The “Sig.” column shows the levels of statistical significance associated with the various predictors in the model.  The numbers essentially show us the likelihood that the predictor’s coefficient is spurious.  The numbers are probabilities expressed as decimals.  We want these numbers to be small, and they are, giving us our first indication that we appear to have a good model. 

For example, the value of 0.018 associated with number of years at current address indicates that we would expect our model’s result to deviate significantly from reality only about 18 times out of a thousand if we repeated our model-building process over and over again on new data samples.  The statistical significance levels associated with the other three predictors are all smaller than 0.001 (one chance in a thousand of a spurious result), and so they are shown simply as 0.000. 

While the “B” column is convenient for testing the usefulness of predictors, the “Exp(B)” column is easier to interpret.  Exp(B) represents the ratio-change in the odds of the event of interest for a one-unit change in the predictor.  For example, Exp(B) for number of years with current employer is equal to 0.769, which means that the odds of default for a person who has been employed at their current job for two years are just 0.769 times the odds of default for a person who has been employed at their current job for 1 year, all other things being equal. 

Once a final model is created and validated, the information in the above table can be used to score the individual cases in a prospect database.  This will allow the bank’s marketing department to focus their acquisition efforts on those prospects that have the lowest model-predicted probability of defaulting on a loan.  It is a simple matter to generate computer-readable instructions that can be used to quickly do the file scoring. 

After building a logistic regression model, we need to determine whether it reasonably approximates the behavior of our data.  There are usually several alternative models that pass the diagnostic checks, so we need tools to help us choose between them.  Here are three types of tool that help ensure a valid model: 

Automated Variable Selection.  When constructing a model, we generally want to include only predictors that contribute significantly to the model. The modeling procedure that we used offers several methods for stepwise selection of the "best" predictors to include in the model, and we used one of these stepwise methods (Forward Selection [Likelihood Ratio]) to automatically identify our final set of predictors.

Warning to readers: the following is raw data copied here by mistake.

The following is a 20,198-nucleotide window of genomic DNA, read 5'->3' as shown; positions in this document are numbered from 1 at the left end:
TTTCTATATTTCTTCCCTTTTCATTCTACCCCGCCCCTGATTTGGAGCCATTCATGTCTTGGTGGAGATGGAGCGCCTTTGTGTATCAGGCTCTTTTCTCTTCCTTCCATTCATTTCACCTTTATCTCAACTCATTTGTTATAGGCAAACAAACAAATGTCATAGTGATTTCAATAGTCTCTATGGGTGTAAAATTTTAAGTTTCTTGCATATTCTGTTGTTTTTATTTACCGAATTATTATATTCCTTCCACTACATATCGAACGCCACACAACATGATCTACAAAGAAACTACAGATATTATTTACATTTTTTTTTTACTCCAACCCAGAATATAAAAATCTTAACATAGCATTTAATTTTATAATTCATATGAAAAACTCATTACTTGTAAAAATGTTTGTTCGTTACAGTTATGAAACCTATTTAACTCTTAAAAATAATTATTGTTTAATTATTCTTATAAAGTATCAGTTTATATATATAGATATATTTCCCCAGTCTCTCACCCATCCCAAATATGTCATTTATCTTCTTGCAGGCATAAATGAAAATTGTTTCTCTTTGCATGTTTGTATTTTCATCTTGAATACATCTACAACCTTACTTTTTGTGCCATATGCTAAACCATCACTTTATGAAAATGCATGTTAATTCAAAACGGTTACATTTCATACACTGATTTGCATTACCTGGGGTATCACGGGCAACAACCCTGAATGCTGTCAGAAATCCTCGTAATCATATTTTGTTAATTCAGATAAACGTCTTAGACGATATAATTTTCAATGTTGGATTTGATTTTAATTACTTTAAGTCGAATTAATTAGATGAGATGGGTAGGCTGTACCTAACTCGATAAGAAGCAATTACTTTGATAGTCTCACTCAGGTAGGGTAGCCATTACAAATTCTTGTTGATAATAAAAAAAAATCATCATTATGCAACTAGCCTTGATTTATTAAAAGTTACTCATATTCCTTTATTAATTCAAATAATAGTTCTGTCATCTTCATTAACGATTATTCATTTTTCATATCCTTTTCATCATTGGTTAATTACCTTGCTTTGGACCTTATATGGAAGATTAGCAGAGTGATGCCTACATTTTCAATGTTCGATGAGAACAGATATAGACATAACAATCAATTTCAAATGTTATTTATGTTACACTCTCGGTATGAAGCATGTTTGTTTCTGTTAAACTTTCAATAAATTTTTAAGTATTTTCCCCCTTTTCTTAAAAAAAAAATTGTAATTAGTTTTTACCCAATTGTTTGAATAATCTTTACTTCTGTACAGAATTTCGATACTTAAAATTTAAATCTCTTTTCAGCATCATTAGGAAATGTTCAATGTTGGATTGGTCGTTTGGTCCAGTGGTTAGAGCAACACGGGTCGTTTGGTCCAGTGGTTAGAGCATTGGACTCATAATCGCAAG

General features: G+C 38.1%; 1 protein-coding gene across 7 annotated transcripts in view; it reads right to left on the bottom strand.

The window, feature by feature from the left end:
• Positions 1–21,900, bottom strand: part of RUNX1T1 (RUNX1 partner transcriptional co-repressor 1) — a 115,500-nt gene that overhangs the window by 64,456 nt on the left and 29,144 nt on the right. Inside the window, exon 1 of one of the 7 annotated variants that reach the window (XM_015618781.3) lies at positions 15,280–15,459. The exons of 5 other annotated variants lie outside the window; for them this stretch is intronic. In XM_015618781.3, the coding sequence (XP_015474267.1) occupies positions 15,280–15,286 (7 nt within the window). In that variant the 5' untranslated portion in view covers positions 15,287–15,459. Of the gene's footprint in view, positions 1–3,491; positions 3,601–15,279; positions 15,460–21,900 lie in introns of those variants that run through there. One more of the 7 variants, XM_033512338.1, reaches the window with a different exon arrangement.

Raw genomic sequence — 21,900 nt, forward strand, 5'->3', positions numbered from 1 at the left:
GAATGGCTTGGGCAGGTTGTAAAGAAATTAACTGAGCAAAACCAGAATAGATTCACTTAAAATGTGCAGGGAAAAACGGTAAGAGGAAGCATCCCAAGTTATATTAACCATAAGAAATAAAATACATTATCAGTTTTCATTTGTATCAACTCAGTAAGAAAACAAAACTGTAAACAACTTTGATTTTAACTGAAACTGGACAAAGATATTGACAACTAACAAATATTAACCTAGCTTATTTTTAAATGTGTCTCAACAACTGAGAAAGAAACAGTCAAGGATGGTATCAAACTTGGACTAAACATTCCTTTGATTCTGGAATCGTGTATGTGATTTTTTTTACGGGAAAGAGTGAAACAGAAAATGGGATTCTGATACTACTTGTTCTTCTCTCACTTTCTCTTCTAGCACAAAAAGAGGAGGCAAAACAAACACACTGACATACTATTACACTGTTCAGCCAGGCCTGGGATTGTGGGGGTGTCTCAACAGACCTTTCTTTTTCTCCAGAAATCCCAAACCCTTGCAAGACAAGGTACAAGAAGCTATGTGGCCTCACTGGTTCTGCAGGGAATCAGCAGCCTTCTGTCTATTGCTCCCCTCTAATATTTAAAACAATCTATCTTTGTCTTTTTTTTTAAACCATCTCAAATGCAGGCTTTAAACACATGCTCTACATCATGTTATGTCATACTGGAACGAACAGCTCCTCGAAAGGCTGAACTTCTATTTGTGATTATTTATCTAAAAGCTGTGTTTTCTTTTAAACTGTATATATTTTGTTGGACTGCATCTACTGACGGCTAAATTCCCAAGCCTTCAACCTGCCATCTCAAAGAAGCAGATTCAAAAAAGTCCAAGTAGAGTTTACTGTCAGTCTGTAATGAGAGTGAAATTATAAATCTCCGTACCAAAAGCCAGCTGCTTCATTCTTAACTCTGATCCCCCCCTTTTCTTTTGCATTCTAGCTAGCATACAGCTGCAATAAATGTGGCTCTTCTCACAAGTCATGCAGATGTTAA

However, since we used a stepwise variable-selection procedure, the significance levels associated with the model predictors may be somewhat inaccurate because they are assuming a single-step process rather than a multi-step process.  So we also use additional diagnostics to give us more confidence in our model. 

Pseudo R-Squared Statistics.  The well-known r-squared statistic, which measures the variability in the dependent variable that is explained by a linear regression model, cannot be computed for logistic regression models because our dependent variable is dichotomous rather than continuous. So we instead use what are called pseudo r-squared statistics.  The pseudo r-squared statistics are designed to have similar properties to the true r-squared statistic.  The table below shows that as our stepwise procedure moved forward from step one to step four, the pseudo r-squared statistics became progressively stronger.  For those who are familiar with the r-squared statistic from linear regression, the Nagelkerke statistic in the far righthand column represents a good approximation to that statistic, having a maximum possible value of 1.00.  It shows that approximately 72% of the variation in the dependent variable is explained by the four predictors in our final model. 

pseudo r-squared statistics 

We also test the model’s goodness-of-fit using additional diagnostics (not shown here), and these additional tests also confirm that we have a good model. 

Classification and Validation.   Crosstabulating observed response categories with predicted categories helps us to determine how well the model identifies defaulters.  Here is a classification and validation crosstabulation table: 

classification table